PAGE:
John Henri Moser immigrated with his family to Utah from Switzerland in 1888 at the age of twelve. He spent ten happy years with a Swiss family in Payson farming and working in the Enterprise Printing establishment. He then moved to Montana and earned his first $1,000 in the Gilt Edge Mine. He used this money to attend the Utah Agricultural College where he studied engineering. Persuaded by a professor to pursue his true vocation in the arts, he traveled to Paris in 1908 to study painting. While in France, he befriended Pablo Picasso and was exposed to a rapid succession of revolutionary painting styles that were not taught in the academies where he studied, including the short-lived "fauvist movement" which used pure brilliant color, applied straight from the paint tubes, in an aggressive, direct manner to create a sense of explosion on the canvas.


Returning to Utah in 1911, Moser turned his back on the academic training he received in Paris and evolved his own style using the fauvist color palate to paint local landscapes that, in the words of art historian James Hazeltine, "produced incandescent canvases of another world where it is always summer, always high noon, all shapes are positive, all hues at full saturation."


Although his bold use of color was at first shocking to a public accustomed to the tonal work of earlier Utah artists, Moser pressed forward with his bold approach and "stayed with the grand tradition of the ages in that an artist should paint with his own heart, as he sees and feels."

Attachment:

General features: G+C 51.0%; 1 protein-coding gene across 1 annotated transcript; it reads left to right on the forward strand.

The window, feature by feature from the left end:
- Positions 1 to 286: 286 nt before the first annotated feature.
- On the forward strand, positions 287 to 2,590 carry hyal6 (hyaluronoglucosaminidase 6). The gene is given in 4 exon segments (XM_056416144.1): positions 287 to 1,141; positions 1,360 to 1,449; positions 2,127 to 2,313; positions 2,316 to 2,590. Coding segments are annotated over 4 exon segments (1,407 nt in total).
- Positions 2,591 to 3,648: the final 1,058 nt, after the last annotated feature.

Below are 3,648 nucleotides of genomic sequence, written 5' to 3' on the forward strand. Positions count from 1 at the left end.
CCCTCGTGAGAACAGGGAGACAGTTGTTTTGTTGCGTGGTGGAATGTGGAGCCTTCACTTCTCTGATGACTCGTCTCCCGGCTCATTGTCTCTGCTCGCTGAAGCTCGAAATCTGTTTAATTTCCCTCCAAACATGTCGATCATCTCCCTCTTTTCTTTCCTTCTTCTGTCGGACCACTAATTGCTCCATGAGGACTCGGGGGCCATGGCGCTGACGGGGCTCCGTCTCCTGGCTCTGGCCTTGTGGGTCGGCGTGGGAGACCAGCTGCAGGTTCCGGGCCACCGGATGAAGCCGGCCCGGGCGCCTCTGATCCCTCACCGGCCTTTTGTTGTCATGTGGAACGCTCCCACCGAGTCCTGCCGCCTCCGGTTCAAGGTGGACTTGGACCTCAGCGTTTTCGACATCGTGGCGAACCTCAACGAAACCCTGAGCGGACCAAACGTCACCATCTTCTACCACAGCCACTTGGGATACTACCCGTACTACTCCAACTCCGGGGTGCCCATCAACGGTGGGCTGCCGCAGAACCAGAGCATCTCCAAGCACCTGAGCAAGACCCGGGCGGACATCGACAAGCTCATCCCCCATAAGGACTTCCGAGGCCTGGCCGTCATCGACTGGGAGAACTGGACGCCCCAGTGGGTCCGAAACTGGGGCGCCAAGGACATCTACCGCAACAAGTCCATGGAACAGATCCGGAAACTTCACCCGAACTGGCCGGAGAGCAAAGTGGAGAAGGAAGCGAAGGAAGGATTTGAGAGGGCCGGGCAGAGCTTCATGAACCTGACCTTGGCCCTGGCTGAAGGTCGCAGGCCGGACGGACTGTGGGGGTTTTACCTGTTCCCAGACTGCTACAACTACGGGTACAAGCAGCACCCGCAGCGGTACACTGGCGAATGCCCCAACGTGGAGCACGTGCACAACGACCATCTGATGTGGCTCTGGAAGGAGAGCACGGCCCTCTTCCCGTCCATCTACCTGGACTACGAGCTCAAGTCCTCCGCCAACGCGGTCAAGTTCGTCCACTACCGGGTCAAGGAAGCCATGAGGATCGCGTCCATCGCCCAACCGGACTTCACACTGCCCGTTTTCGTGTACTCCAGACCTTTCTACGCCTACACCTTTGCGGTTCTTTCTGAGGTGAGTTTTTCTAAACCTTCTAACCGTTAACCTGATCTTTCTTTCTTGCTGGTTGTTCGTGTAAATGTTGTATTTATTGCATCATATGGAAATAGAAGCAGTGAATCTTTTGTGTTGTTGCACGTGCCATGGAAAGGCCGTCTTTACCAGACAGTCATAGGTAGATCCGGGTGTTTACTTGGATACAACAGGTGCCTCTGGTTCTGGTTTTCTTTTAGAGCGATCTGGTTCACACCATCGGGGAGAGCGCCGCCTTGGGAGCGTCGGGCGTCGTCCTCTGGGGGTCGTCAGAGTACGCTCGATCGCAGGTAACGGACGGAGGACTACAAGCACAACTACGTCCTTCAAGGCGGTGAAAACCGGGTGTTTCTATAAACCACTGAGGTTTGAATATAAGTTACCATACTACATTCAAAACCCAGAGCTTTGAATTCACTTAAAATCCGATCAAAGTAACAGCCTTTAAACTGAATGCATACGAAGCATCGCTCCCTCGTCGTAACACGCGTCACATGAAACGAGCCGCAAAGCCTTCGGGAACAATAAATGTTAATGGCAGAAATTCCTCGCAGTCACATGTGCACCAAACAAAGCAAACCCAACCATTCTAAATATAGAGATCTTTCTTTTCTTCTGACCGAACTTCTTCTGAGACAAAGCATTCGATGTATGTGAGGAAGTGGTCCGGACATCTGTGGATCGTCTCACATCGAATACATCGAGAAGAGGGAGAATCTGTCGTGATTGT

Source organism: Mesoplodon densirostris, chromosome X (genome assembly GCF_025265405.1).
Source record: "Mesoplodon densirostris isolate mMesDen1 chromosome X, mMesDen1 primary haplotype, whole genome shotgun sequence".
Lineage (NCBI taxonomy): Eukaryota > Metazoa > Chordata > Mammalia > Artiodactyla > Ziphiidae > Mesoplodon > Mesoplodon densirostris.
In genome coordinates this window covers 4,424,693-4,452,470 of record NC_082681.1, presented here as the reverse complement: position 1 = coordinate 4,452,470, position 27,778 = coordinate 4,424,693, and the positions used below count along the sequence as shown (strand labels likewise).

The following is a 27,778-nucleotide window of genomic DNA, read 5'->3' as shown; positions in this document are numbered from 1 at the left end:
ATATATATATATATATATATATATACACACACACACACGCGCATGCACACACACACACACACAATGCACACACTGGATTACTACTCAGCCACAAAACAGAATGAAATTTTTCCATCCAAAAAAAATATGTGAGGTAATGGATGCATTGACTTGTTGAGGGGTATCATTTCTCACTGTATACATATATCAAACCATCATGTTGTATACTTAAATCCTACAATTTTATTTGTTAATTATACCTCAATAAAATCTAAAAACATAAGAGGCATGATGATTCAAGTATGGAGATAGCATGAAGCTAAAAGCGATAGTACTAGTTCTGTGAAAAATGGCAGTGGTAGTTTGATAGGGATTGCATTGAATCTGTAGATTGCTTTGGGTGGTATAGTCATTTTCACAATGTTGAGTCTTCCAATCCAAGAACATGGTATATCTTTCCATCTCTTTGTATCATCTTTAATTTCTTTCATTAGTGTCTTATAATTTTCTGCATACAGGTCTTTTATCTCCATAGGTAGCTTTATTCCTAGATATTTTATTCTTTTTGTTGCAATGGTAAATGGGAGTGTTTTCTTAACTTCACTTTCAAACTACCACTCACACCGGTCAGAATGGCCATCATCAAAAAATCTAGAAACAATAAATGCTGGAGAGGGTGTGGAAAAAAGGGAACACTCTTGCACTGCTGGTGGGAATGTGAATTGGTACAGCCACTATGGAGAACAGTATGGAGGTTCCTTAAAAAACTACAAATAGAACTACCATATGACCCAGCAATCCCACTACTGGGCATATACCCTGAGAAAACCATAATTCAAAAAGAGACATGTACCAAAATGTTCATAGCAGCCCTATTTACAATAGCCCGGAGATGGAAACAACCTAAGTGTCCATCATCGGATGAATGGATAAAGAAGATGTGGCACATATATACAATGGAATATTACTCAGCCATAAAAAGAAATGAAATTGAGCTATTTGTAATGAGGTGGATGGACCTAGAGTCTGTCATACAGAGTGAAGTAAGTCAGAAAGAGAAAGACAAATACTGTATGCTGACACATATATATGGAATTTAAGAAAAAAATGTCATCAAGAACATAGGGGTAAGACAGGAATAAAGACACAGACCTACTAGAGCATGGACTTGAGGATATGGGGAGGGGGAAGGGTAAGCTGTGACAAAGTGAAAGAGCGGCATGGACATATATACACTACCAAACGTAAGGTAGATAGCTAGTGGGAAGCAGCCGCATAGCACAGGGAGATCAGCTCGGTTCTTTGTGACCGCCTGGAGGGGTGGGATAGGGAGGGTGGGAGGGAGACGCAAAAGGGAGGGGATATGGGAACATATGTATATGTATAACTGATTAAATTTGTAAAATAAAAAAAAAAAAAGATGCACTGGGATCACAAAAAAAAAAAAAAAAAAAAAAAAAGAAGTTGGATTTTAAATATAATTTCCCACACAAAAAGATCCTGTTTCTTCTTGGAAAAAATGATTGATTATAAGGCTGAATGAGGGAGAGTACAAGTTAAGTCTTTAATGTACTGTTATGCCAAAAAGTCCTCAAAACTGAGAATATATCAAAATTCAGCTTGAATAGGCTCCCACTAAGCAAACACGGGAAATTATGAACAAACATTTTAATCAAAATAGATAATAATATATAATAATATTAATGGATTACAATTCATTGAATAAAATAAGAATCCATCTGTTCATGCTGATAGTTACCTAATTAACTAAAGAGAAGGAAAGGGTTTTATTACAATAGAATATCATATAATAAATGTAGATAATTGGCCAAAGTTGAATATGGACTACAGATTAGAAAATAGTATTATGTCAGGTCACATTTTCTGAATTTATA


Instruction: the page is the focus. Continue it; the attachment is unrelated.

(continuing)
Source: Callister, Nebeker & McCullough

Henri Moser, utah artist, utah art, landscape art, David Dee Fine Arts

J. Henri Moser (1876-1951) 

untitled (landscape winter scene)

Oil on board

12 x 14.75 inches


Japanese artists, ink on paper, Obata

Chiura Obata (1885 - 1975)

Windswept Tree on Mountain Top
ink on paper
15.5 x 20.75 inches


Chiura Obata was born in Sendai, Japan. At age seven, Obata began taking freehand drawing lessons from a local Japanese master artist. He continued his studies until age 15. He then studied at the Bijitsuin Art Institute in Tokyo.

He moved to San Francisco, California in 1903. During the 1906 earthquake and fire he made many sketches of the city in ruins. From 1912-1927, he illustrated for several local Japanese publications. In 1932, he moved across the Bay to Berkeley, and began teaching at the University of California. He remained in that capacity until 1954 (except for a period during 1954, when he was confined to a concentration camp in Utah).